June 21, 2021
The IRS announced that alternative Standard Industry Fare Level (SIFL) rates for the first half of 2021 (Jan. 1-June 30) can be used by operators due to the significant COVID-19-related impacts on the standard rates. This issue was first raised to the IRS and U.S. Department of Transportation (DOT) by NBAA, which led to the recent IRS announcement.
When business aircraft are made available to employees for non-business flights, employers must generally impute the fringe benefit as part of the employee’s taxable income.
One of the methods operators can use to calculate the value of such non-business flight uses the SIFL rates calculated every six months by the DOT and formally published by the IRS. These SIFL rates, which date back to the deregulation of the U.S. airline industry, use airline capacity as well as fuel and non-fuel components to calculate a value that typically approximates a first-class fare.
The standard SIFL rate calculation for the first half of 2021, however, is impacted by the 30% drop in available seat miles forced on U.S. airlines by the COVID-19 pandemic and the government relief provided to the airline industry through the Coronavirus Aid, Relief and Economic Security (CARES) Act’s Payroll Support Program (PSP). For the six months starting Jan. 1, 2021, the standard SIFL rate is 45% higher than the previous reporting period, reaching record values during a time when the business aviation sector is showing a robust post-pandemic revival.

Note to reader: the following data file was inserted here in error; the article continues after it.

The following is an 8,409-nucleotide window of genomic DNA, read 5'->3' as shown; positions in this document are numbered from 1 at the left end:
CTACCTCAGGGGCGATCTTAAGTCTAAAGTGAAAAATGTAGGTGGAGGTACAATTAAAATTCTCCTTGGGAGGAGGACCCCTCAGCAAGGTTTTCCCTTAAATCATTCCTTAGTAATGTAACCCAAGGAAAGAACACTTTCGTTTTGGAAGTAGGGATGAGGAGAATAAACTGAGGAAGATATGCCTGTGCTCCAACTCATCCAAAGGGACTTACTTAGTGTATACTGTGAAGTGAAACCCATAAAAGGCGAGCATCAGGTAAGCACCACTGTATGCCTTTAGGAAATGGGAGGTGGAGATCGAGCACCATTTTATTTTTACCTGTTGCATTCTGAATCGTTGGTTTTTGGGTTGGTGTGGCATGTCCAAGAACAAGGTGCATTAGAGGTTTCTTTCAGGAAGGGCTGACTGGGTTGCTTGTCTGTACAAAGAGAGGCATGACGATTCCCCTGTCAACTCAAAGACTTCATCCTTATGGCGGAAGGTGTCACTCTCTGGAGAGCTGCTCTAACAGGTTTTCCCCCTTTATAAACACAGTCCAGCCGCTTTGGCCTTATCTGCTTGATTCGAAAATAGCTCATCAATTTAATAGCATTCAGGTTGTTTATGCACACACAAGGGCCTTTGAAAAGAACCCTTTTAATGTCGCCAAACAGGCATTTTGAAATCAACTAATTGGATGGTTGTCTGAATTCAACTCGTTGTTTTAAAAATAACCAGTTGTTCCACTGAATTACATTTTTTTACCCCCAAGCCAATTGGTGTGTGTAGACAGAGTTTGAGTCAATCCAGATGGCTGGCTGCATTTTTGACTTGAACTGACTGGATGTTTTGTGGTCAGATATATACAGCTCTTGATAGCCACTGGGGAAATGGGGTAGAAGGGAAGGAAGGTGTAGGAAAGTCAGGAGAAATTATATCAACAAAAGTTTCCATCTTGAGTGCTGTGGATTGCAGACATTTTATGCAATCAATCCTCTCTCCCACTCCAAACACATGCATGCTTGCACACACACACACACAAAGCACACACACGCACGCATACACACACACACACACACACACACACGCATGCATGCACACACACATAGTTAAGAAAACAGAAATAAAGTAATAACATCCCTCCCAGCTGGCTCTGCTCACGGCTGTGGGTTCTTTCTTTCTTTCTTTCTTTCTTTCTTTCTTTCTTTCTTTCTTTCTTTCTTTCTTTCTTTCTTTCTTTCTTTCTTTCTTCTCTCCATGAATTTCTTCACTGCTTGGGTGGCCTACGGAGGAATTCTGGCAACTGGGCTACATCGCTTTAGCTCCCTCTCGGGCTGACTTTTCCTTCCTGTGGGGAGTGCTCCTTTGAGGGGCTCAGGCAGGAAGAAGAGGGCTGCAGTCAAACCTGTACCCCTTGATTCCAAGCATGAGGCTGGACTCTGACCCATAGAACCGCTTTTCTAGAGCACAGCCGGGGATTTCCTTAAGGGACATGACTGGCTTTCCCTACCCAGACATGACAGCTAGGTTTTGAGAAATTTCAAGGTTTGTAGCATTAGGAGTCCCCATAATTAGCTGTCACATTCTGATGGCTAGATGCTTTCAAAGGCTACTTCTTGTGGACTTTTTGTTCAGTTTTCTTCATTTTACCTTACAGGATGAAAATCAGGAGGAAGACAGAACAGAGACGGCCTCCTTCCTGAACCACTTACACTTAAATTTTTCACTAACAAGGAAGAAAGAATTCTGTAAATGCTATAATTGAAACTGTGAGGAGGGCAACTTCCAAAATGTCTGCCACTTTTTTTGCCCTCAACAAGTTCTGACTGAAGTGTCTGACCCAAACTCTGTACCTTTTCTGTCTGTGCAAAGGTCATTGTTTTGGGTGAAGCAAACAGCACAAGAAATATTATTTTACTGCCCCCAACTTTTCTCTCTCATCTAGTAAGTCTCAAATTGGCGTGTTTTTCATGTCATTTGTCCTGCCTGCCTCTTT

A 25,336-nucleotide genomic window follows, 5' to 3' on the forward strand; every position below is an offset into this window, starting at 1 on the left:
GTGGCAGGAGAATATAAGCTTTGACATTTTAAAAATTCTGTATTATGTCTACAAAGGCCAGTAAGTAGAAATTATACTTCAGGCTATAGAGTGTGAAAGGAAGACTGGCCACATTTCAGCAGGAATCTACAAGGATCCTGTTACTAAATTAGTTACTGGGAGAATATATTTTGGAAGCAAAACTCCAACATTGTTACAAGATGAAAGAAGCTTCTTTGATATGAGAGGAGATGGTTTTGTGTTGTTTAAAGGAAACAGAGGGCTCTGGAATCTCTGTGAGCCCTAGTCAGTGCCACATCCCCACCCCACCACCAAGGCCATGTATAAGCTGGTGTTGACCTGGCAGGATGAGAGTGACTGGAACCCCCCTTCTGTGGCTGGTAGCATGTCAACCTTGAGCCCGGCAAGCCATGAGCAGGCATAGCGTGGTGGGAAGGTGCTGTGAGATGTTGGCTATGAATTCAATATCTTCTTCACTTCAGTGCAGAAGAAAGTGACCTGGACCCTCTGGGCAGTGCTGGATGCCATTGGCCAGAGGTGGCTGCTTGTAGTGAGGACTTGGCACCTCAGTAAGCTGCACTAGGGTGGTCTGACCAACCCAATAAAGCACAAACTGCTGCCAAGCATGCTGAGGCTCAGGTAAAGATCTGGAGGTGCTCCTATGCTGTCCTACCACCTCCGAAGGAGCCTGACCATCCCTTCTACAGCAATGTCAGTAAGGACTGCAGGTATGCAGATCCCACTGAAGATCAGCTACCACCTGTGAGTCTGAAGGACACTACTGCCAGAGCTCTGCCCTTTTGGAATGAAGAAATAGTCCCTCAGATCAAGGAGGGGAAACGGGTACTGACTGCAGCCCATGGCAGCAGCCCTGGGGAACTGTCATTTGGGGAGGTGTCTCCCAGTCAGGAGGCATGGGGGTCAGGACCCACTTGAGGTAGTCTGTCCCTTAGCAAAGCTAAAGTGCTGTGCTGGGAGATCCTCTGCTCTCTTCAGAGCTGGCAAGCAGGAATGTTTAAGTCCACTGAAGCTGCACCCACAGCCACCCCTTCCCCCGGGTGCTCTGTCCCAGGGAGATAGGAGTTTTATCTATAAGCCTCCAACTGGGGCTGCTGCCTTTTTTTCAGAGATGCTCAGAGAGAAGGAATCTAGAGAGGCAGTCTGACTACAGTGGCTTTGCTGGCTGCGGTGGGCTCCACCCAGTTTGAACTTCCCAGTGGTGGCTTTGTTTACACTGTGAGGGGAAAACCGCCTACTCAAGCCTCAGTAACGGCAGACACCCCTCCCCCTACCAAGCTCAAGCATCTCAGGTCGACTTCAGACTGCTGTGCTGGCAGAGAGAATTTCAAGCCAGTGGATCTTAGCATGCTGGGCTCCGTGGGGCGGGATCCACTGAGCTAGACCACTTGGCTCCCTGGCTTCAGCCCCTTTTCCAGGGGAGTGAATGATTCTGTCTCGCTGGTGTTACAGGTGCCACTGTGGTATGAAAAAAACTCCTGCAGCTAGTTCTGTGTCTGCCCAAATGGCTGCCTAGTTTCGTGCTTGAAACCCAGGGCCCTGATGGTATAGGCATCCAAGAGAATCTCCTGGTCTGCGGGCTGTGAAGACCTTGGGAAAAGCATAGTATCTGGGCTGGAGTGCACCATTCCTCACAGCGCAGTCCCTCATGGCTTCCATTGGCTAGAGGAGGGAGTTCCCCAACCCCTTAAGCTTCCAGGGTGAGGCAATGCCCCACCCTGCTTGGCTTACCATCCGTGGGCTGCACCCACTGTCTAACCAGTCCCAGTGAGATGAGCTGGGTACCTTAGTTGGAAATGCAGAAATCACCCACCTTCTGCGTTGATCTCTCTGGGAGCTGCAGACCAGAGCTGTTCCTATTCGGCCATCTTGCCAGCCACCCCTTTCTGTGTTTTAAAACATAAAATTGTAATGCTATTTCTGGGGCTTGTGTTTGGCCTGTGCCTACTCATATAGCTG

“NBAA was quick to realize that the combination of the pandemic and resulting relief package would significantly disrupt SIFL rates,” said Scott O’Brien, NBAA senior director, public policy and advocacy. “NBAA took the initiative to educate officials at DOT and the IRS regarding the significant and unprecedented changes in the rates and we thank them for responding to industry concerns.”
Earlier this month, the IRS recognized the impact of the pandemic and government relief on the latest SIFL rates by allowing taxpayers to use the two alternatives to the standard rate to mitigate the effect of PSP Grants and PSP Promissory Notes on the calculations for the first half of 2021. In contrast to the 45% increase in the standard SIFL rates, these alternative rates are more consistent with historic rate changes.